When he returned to the motel room, he found Shep where he had left him: standing in his stocking feet, eyes closed, exhibiting his annoyingly impressive vocabulary. '—fluorescence, phosphorescence, bioluminescence—'


Dylan hurried to the desk, broke apart the finished portion of the jigsaw, and scooped double handfuls of Shinto temple and cherry trees into the waiting box. He preferred to save time by leaving the puzzle, but he felt certain that Shep would refuse to go without it.


Shepherd surely heard and recognized the distinctive sound of pasteboard pieces being tumbled together in a pile of soft rubble. Ordinarily, he would have moved at once to protect his unfinished project, but not this time. Eyes closed, he continued urgently to recite the many names and forms of light:'—lightning, fulmination, flying flame, firebolt, oak-cleaving thunderbolts—'


Fitting the lid on the box, Dylan turned away from the desk and briefly considered his brother's shoes. Rockport walkers, just like Dylan's, but a few sizes smaller. Too much time would be required to get the kid to sit on the edge of the bed, to work his feet into the shoes, and to tie the laces. Dylan snatched them off the floor and placed them atop the puzzle box.


'—candlelight, rushlight, lamplight, torchlight—'


The point of injection in Dylan's left arm began to feel hot, and it itched. He resisted tearing off the cartoon-dog Band-Aid and scratching the puncture wound, because he feared that the colorful bandage concealed awful proof that the substance in the syringe had been worse than dope, worse than a mere toxic chemical, worse than any known disease. Under the little rectangle of gauze might wait a tiny but growing patch of squirming orange fungus or a black rash, or the first evidence that his skin had begun metamorphosing into green scales as he underwent a conversion from man to reptile. In full X-Files paranoia, he didn't have the courage to discover the reason for the itch.


'—firelight, gaslight, foxfire, fata morgana—'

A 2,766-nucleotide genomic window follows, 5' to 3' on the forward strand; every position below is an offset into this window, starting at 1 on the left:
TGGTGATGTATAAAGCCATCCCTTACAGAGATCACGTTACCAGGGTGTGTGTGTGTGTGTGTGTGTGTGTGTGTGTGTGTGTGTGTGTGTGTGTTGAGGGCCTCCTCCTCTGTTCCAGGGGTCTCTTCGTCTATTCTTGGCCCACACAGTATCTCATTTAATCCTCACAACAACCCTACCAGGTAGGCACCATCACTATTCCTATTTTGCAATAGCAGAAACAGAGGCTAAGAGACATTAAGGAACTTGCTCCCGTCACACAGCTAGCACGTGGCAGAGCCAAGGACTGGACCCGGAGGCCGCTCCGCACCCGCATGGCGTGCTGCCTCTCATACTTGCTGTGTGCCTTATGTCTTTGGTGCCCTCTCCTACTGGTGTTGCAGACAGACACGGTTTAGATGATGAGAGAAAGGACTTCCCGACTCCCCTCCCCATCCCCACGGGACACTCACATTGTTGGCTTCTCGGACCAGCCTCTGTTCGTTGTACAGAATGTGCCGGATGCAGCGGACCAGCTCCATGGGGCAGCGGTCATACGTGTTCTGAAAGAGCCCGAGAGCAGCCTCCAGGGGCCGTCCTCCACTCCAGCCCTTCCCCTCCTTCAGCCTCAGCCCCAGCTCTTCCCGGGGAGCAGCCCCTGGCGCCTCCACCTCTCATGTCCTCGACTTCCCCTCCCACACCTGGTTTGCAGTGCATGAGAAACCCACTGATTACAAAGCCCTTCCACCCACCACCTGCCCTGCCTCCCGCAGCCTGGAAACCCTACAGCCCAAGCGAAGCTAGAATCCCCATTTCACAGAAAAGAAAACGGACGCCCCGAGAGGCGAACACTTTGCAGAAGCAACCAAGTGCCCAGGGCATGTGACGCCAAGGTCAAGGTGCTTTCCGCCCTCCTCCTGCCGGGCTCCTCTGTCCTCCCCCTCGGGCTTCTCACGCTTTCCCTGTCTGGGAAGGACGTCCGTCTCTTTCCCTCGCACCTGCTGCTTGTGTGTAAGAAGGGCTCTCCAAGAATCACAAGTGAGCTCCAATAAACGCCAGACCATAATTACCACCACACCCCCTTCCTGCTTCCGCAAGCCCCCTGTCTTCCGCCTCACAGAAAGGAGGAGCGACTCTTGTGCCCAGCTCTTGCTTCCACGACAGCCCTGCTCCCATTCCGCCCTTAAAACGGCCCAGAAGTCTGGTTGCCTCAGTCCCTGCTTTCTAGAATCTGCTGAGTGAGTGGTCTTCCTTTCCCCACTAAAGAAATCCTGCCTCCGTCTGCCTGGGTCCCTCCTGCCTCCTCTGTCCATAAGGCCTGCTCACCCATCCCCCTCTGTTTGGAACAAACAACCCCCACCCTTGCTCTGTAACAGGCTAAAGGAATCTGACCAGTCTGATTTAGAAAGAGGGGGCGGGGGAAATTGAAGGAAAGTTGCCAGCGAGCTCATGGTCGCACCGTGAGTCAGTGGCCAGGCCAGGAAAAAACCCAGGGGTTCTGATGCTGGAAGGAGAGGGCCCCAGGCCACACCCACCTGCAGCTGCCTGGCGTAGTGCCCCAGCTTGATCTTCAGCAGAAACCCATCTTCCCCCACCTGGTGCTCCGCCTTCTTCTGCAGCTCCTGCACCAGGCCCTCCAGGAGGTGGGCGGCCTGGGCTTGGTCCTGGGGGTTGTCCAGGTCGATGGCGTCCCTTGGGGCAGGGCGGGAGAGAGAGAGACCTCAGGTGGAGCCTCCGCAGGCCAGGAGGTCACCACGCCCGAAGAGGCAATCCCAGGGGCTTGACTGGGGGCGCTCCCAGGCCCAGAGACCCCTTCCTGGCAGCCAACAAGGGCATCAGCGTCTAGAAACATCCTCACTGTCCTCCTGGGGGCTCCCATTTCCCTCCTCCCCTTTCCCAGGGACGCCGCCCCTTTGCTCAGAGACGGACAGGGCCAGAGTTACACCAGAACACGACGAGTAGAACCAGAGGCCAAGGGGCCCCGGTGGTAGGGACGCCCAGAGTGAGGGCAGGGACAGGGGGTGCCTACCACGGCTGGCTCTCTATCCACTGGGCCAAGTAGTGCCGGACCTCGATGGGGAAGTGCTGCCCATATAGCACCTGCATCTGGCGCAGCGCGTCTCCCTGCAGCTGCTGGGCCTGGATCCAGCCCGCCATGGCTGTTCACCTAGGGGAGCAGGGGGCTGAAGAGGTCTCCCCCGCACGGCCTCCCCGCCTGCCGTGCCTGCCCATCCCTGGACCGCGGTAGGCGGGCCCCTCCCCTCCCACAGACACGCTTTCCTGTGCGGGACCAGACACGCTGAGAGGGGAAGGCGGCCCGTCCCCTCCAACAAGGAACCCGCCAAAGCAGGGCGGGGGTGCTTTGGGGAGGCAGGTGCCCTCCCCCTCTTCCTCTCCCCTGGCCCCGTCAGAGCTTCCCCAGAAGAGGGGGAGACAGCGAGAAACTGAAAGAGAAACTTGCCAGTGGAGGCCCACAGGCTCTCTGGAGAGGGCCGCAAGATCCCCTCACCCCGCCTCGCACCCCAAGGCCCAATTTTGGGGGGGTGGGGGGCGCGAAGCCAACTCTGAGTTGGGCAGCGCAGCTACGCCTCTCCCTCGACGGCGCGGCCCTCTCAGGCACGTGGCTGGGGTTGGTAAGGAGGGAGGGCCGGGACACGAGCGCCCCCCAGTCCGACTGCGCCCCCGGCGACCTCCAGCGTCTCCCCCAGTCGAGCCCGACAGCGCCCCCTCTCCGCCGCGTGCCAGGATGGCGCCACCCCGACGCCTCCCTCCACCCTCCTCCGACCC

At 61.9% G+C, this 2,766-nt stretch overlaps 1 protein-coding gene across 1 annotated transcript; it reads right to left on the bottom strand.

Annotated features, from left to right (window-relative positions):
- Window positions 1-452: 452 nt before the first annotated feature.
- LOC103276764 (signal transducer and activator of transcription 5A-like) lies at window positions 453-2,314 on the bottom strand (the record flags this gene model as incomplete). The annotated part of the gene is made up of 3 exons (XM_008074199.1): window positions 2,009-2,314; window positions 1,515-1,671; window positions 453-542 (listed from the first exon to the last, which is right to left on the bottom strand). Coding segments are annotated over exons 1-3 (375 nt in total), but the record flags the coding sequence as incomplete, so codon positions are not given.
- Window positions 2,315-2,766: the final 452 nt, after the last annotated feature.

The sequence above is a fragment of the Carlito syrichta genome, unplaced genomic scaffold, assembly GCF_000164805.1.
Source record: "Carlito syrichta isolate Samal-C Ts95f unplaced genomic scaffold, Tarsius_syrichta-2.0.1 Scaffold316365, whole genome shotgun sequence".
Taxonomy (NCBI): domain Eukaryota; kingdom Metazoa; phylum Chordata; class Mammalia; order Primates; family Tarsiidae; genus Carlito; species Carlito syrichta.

Burdened with puzzle box and sibling footgear, Dylan hurried past Shep to the bathroom. He hadn't yet unpacked their toothbrushes and shaving gear, but he'd left a plastic pharmacy bottle, containing a prescription antihistamine, on the counter beside the sink. Right now, allergies were the least of his problems; however, even if he were being eaten alive by a vile orange fungus and simultaneously morphing into a reptile, while also being hunted by vicious killers, a runny nose and a sinus headache were complications best avoided.


'—chemiluminescence, crystalloluminescence, counterglow, Gegenschein—'


Returning from the bathroom, Dylan said hopefully, 'Let's go, Shep. Go, now, come on, move.'


'—violet ray, ultraviolet ray—'


'This is serious, Shep.'


'—infrared ray—'


'We're in trouble here, Shep.'


'—actinic ray—'


'Don't make me be mean,' Dylan pleaded.


'—daylight, dayshine—'


'Please don't make me be mean.'


'—sunshine, sunbeam—'


8


'Hickdead,' Jilly said again to the closed door, and then maybe she called a brief time-out, because the next thing she knew, she was no longer in the tilting-turning bed, but lay facedown on the floor. For an instant she couldn't remember the nature of this place, but then she gagged on a dirty-carpet stench that made it impossible to hope that she had checked into the presidential suite at the Ritz-Carlton.


After heroically rising to her hands and knees, she crawled away from the treacherous bed. When she realized that the telephone stood on the nightstand, she executed a 180-degree turn and crawled back the way she had come.


She reached up, fumbled at the travel clock, and then pulled the phone off the nightstand. It came easily, trailing a severed cord. Evidently, the peanut lover had cut it to prevent her from making a quick call to the cops.


Jilly considered crying out for help, but she worried that her assailant, if still in the vicinity, might be the first to respond. She didn't want another injection, didn't want to be quieted by a kick in the head, and didn't want to have to listen to any more of his droning monologue.


By focusing her attention and by bringing all her Amazonian strength to bear, she managed to lever herself off the floor and sit on the edge of the bed. This was a fine thing. She smiled, suddenly suffused with pride. Baby could sit up by herself.


Emboldened by this success, Jilly attempted to rise to her feet. She swayed on the way up, pressing her left hand against the nightstand to steady herself, but although she sagged slightly at the knees, she didn't collapse. Another fine thing. Baby could stand upright, as erect as any primate and more fully erect than some.


Best of all, she hadn't puked, as earlier she'd been sure she would. She no longer felt nauseated, just... peculiar.


Confident that she could stand without supportive furniture and that she would remember how to walk as soon as she tried, Jilly made her way from the bed to the door in a parabolic arc that compensated for the movement of the floor, which rolled lazily like the deck of a ship in mild seas.